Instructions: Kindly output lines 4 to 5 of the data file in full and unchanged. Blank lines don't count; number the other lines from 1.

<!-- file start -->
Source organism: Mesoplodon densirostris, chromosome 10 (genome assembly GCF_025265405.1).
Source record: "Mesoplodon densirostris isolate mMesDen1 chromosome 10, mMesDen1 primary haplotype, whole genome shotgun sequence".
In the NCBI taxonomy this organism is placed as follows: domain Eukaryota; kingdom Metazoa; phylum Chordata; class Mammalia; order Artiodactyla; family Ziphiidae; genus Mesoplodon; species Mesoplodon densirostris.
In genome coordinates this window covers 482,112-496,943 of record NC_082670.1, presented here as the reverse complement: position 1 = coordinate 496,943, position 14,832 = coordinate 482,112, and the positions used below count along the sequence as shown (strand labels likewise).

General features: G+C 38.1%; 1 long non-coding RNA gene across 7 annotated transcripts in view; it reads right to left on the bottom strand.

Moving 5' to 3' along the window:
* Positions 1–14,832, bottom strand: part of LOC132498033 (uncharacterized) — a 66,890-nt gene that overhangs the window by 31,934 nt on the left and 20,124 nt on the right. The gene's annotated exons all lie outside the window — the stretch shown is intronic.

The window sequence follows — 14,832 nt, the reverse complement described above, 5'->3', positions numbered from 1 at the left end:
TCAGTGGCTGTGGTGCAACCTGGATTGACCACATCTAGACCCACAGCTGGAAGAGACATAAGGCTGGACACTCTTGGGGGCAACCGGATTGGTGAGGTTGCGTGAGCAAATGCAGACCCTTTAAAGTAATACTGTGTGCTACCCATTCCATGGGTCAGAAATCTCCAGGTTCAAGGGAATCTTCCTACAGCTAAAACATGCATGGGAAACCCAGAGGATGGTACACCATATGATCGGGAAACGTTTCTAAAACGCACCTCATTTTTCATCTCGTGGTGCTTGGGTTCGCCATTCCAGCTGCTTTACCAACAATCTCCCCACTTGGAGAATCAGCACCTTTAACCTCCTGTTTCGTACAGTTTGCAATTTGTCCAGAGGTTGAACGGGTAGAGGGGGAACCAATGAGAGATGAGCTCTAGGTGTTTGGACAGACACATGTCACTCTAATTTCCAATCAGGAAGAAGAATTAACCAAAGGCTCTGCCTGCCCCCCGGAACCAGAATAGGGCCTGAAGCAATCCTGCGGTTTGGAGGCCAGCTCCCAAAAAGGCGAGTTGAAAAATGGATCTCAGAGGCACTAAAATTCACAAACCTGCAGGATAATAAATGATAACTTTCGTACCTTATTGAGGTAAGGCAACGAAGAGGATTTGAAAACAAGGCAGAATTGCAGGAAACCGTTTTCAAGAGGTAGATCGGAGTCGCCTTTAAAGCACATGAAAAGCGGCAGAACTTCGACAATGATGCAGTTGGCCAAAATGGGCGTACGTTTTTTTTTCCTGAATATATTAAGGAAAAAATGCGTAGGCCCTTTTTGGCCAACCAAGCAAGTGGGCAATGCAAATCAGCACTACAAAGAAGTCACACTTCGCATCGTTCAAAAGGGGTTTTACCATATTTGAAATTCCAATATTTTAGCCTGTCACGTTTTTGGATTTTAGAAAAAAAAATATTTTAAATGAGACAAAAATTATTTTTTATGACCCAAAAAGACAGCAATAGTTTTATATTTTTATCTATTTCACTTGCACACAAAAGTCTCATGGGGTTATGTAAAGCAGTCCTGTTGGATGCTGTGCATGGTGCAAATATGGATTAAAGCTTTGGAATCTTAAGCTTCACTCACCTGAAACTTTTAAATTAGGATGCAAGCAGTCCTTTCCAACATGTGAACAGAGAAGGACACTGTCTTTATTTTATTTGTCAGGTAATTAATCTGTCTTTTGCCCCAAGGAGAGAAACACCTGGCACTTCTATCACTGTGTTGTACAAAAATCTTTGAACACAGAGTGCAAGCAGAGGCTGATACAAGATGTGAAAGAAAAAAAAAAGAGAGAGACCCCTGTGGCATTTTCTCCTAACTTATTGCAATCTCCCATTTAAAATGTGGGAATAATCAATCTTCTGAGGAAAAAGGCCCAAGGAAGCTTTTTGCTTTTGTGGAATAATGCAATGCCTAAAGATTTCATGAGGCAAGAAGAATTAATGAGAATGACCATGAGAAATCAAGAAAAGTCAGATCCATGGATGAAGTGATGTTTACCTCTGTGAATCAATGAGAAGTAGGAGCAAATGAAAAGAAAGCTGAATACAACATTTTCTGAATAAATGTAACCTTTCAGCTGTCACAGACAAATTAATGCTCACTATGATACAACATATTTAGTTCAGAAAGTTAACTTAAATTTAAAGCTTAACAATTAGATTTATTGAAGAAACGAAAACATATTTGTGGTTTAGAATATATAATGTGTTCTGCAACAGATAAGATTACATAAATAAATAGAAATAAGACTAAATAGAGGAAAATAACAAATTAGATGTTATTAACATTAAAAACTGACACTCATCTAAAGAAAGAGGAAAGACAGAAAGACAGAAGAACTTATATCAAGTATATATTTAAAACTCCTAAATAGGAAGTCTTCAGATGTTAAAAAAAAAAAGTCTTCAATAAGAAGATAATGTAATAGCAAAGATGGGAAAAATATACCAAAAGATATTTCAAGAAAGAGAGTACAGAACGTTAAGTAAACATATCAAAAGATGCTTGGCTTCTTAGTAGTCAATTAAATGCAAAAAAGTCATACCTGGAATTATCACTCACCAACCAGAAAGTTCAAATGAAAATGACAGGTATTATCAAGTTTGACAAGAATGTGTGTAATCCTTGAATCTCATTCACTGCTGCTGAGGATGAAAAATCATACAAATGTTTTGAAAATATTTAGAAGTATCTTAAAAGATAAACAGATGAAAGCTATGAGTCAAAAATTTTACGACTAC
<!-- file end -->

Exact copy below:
In genome coordinates this window covers 482,112-496,943 of record NC_082670.1, presented here as the reverse complement: position 1 = coordinate 496,943, position 14,832 = coordinate 482,112, and the positions used below count along the sequence as shown (strand labels likewise).

General features: G+C 38.1%; 1 long non-coding RNA gene across 7 annotated transcripts in view; it reads right to left on the bottom strand.